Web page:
Proof First, we show that every p b -Cauchy sequence in (X, p b ) is a b-Cauchy sequence in (X, d p b ). Let { x n } be a p b -Cauchy sequence in (X, p b ). Then, there exists αR such that, for arbitrary ε>0, there is n ε N with

| p b ( x n , x m )α|< ε 4

for all n,m n ε . Hence,

| d p b ( x n , x m ) | = 2 p b ( x n , x m ) p b ( x n , x n ) p b ( x m , x m ) = | p b ( x n , x m ) α + α p b ( x n , x n ) + p b ( x m , x n ) α + α p b ( x m , x m ) | | p b ( x n , x m ) α | + | α p b ( x n , x n ) | + | p b ( x m , x n ) α | + | α p b ( x m , x m ) | < ε

for all n,m n ε . Hence, we conclude that { x n } is a b-Cauchy sequence in (X, d p b ).

Next, we prove that b-completeness of (X, d p b ) implies p b -completeness of (X, p b ). Indeed, if { x n } is a p b -Cauchy sequence in (X, p b ), then according to the above discussion, it is also a b-Cauchy sequence in (X, d p b ). Since the b-metric space (X, d p b ) is b-complete, we deduce that there exists yX such that lim n d p b (y, x n )=0. Hence,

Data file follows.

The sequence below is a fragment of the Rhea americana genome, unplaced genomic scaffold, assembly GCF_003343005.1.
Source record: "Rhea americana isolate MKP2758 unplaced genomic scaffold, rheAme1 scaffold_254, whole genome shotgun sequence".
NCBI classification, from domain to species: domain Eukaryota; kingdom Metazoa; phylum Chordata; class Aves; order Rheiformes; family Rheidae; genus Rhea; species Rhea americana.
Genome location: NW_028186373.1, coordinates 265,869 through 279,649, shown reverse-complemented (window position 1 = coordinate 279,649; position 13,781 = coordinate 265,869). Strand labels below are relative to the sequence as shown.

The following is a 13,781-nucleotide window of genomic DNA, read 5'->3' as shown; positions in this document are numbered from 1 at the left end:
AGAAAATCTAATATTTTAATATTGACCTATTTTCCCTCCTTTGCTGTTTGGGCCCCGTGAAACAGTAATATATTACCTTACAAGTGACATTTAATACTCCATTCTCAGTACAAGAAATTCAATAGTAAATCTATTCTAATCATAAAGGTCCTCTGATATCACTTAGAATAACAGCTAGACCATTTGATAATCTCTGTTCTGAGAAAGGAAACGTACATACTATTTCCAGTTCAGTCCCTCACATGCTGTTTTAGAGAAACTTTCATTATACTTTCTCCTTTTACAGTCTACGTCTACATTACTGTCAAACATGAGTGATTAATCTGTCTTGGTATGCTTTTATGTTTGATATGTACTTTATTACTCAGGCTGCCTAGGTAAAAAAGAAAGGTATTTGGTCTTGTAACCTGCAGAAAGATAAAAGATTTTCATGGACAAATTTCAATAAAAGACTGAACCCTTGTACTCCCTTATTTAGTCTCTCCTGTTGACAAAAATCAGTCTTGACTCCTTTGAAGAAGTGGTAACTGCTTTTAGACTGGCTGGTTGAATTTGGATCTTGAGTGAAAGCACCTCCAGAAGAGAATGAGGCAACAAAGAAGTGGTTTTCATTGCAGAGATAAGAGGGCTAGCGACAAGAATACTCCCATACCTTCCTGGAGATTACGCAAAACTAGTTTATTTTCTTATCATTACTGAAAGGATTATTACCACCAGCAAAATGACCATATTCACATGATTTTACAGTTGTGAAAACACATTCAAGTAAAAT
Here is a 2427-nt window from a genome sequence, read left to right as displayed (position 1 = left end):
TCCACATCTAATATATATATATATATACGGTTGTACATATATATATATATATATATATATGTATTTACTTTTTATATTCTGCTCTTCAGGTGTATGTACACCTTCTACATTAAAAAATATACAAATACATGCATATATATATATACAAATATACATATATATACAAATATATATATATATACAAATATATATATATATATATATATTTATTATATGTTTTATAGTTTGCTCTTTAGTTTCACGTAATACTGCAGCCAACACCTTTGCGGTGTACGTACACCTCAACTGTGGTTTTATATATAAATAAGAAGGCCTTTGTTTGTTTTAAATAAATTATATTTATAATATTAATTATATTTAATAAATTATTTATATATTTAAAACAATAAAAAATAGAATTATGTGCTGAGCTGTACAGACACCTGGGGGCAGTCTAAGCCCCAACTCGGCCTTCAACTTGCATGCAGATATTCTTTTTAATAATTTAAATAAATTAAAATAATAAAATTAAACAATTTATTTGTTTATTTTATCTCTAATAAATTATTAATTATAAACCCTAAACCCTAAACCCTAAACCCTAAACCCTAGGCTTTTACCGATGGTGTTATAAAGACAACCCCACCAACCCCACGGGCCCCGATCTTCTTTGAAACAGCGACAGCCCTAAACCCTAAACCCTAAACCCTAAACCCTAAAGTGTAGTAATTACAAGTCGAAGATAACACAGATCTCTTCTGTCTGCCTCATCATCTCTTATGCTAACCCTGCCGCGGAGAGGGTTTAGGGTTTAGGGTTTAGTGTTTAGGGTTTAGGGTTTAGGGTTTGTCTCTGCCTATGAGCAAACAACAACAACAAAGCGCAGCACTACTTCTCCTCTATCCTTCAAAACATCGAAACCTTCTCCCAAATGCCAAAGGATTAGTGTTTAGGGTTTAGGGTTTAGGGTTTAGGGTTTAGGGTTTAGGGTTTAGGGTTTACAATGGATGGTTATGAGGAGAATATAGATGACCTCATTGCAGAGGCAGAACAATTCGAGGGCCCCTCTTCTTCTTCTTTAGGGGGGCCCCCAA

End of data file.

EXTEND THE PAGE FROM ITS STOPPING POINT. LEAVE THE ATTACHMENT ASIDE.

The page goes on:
lim n [ p b ( x n , y ) p b ( y , y ) + p b ( y , x n ) p b ( x n , x n ) ] =0,

therefore, lim n [ p b ( x n ,y) p b (y,y)]=0. Further, we have

lim n [ p b ( y , x n ) p b ( x n , x n ) ] =0.

Consequently,

lim n p b ( x n ,y)= p b (y,y)= lim n p b ( x n , x n ).

On the other hand,

lim n , m p b ( x n , x m ) lim n , m s p b ( x n , y ) + lim n , m s p b ( x m , y ) s p b ( y , y ) + ( 1 s 2 ) ( p b ( x n , x n ) + p b ( x m , x m ) ) = p b ( y , y ) .

Also, from ( p b 2 ),

p b (y,y) lim n , m p b ( x n ,y)= lim n , m p b ( x n , x n ) lim n , m p b ( x n , x m ).

Hence, we obtain that { x n } is a p b -convergent sequence in (X, p b ).

Now, we prove that every b-Cauchy sequence { x n } in (X, d p b ) is a p b -Cauchy sequence in (X, p b ). Let ε= 1 2 . Then there exists n 0 N such that d p b ( x n , x m )< 1 2 for all n,m n 0 . Since

p b ( x n , x n 0 ) p b ( x n 0 , x n 0 ) d p b ( x n , x n 0 )< 1 2 ,

hence

p b ( x n , x n ) p b ( x n , x n 0 ) d p b ( x n , x n 0 )+ p b ( x n 0 , x n 0 )< 1 2 + p b ( x n 0 , x n 0 ).

Consequently, the sequence { p b ( x n , x n )} is bounded in , and so there exists aR such that a subsequence { p b ( x n k , x n k )} of { p b ( x n , x n )} is convergent to a, i.e.,